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CA Man Sues for Right to Wear Thong in Public

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By Stephanie Rabiner, Esq. on March 19, 2012 9:44 AM

Discrimination between the scantily clad sexes is now on the docket at a Southern California federal court. A 30-year-old gay man has filed suit against the city of San Diego, accusing its police department of selectively enforcing the city's public nudity law.

The San Diego thong lawsuit arises from an altercation at the city's 2011 LGBT Pride Festival. Officers arrested plaintiff Will Walters for wearing what he describes as a "gladiator type kilt over black underwear."

Walters was first approached by a Lieutenant, who called his outfit "borderline" legal, according to legal filings. He told the officer to leave him alone unless he was going to issue a citation. Soon after, a second cop approached and asked him to leave. He refused to go without an explanation and was removed from the event.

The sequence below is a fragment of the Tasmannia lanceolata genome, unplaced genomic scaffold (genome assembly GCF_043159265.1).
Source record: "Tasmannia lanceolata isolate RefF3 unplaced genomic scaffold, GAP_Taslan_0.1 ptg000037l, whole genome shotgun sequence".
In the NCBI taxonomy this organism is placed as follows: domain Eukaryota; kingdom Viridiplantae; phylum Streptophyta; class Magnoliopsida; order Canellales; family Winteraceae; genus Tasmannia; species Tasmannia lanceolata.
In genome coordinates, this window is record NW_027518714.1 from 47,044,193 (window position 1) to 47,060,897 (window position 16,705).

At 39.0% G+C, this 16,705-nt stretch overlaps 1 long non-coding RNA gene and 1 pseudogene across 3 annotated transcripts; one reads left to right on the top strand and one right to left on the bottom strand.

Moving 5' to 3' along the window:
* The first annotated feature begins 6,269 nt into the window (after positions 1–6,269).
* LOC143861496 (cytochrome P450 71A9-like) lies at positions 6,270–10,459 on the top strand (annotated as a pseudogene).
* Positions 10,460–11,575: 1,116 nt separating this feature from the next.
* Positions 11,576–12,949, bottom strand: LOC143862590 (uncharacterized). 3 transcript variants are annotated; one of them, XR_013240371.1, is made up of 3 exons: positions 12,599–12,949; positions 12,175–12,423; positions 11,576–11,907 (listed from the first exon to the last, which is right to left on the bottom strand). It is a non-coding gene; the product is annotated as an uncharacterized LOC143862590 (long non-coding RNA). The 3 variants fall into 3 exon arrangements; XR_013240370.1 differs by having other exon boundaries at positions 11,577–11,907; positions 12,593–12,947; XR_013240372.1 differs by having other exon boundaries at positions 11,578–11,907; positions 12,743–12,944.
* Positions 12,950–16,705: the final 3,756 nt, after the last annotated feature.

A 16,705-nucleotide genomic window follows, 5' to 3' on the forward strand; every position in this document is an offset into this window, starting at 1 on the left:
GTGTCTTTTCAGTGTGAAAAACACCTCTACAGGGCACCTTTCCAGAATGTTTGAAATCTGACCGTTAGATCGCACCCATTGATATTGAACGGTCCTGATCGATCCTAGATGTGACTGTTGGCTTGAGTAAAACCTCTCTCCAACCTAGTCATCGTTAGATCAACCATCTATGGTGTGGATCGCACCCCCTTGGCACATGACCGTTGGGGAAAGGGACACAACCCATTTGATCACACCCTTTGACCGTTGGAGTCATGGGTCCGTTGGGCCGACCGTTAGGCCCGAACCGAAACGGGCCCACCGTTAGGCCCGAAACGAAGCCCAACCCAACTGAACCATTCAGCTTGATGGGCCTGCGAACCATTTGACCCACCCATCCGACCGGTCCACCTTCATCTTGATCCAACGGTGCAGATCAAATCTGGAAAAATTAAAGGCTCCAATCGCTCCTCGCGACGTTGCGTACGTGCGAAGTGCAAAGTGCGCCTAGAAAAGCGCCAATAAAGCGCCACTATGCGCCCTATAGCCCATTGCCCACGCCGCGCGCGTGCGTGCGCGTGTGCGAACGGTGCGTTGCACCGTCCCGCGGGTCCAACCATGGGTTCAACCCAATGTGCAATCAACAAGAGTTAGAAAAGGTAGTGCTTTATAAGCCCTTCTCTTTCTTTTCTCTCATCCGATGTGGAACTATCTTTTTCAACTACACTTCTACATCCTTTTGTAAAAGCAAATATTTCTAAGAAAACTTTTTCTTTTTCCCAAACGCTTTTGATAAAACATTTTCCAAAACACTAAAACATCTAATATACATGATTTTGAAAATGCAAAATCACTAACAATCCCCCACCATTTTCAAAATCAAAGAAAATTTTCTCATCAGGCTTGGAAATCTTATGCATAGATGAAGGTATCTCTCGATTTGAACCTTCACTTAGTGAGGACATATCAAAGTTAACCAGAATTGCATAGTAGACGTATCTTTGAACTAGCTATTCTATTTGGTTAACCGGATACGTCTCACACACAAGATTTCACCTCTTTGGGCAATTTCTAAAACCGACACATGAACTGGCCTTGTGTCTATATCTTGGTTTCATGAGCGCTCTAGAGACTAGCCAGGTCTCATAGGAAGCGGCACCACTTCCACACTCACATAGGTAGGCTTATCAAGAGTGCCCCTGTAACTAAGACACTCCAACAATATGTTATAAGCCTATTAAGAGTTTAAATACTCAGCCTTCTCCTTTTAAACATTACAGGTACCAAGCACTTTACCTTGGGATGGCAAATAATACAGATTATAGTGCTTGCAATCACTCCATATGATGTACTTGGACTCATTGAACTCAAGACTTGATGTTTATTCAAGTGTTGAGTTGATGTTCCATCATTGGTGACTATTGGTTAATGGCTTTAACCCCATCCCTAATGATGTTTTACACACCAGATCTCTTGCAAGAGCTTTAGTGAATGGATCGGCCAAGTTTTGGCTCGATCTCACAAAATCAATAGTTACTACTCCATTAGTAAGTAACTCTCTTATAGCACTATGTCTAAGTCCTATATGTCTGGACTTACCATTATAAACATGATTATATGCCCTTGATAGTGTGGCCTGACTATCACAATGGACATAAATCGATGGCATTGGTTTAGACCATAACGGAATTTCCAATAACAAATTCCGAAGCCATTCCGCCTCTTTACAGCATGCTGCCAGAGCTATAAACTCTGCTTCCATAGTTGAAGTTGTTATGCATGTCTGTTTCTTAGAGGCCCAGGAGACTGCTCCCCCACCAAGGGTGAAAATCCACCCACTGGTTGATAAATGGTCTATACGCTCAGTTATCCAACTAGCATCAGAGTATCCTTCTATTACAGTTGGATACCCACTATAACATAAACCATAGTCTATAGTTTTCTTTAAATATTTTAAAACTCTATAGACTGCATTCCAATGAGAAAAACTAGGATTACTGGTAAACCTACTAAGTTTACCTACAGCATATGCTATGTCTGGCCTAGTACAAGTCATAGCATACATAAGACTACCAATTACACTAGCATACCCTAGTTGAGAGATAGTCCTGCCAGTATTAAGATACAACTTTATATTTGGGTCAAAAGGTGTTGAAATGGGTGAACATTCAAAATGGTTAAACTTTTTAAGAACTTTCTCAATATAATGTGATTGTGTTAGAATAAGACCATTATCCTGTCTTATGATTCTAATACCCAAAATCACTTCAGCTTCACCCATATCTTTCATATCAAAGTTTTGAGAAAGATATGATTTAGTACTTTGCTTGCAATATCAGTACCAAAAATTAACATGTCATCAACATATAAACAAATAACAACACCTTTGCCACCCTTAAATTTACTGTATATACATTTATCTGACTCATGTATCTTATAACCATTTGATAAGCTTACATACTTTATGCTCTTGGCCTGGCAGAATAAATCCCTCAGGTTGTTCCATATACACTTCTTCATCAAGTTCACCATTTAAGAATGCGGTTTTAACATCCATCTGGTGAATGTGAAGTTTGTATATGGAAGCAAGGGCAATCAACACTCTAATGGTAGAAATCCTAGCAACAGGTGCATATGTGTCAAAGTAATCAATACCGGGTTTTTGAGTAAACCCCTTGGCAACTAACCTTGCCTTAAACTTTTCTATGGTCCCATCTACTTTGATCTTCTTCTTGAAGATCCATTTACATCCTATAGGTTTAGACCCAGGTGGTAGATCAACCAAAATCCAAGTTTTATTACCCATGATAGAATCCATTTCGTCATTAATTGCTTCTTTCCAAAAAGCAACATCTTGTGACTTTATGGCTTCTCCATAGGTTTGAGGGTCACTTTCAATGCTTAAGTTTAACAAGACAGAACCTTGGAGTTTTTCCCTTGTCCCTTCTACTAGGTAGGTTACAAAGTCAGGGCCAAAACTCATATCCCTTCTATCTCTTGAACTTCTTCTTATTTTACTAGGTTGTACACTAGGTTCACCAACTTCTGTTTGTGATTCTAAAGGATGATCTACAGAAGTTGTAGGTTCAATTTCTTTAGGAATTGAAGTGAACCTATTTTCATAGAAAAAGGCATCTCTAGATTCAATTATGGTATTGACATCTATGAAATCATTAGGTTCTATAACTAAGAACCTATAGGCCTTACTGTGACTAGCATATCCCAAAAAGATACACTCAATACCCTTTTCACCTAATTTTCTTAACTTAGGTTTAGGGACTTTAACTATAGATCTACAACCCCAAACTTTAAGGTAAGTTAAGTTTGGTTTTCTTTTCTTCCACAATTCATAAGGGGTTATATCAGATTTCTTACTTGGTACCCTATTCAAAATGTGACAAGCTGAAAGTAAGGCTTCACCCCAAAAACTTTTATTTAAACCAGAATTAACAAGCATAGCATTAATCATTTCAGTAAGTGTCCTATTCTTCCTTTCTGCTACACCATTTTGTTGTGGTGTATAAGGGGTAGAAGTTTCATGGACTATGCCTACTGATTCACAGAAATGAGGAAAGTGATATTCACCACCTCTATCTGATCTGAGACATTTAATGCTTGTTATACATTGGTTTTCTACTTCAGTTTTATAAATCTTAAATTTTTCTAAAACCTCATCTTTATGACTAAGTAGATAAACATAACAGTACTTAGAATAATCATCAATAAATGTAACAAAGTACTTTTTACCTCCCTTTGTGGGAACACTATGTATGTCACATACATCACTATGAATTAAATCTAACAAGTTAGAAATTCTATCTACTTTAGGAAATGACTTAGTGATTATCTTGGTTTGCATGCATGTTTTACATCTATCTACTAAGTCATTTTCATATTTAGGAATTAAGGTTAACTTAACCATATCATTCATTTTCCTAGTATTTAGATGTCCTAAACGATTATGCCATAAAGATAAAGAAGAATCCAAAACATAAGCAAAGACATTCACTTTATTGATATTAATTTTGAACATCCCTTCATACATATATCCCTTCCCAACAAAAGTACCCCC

With the help of an attorney, Walters has filed the San Diego thong lawsuit in an attempt to rectify what he sees as a discriminatory situation. Women are allowed to wear G-strings and thongs at public events, reports LA Weekly, but gay men cannot. Such selective enforcement arguably violates the 14th Amendment's Equal Protection Clause and California's laws against sexual orientation discrimination.

Walters also claims his arrest violates his 4th Amendment right to be free from unreasonable seizures. He "had invested a significant sum of money in his leather gear and took special care to ensure that he was compliant" with the law, according to a letter written by his attorney. His unmentionables were completely covered, which means police had no probable cause to arrest or cite him.

There's no telling how the San Diego thong lawsuit will ultimately turn out, but if you take a look at Walters' outfit, one has to wonder if he wasn't inadvertantly exposing himself as he walked around the parade.

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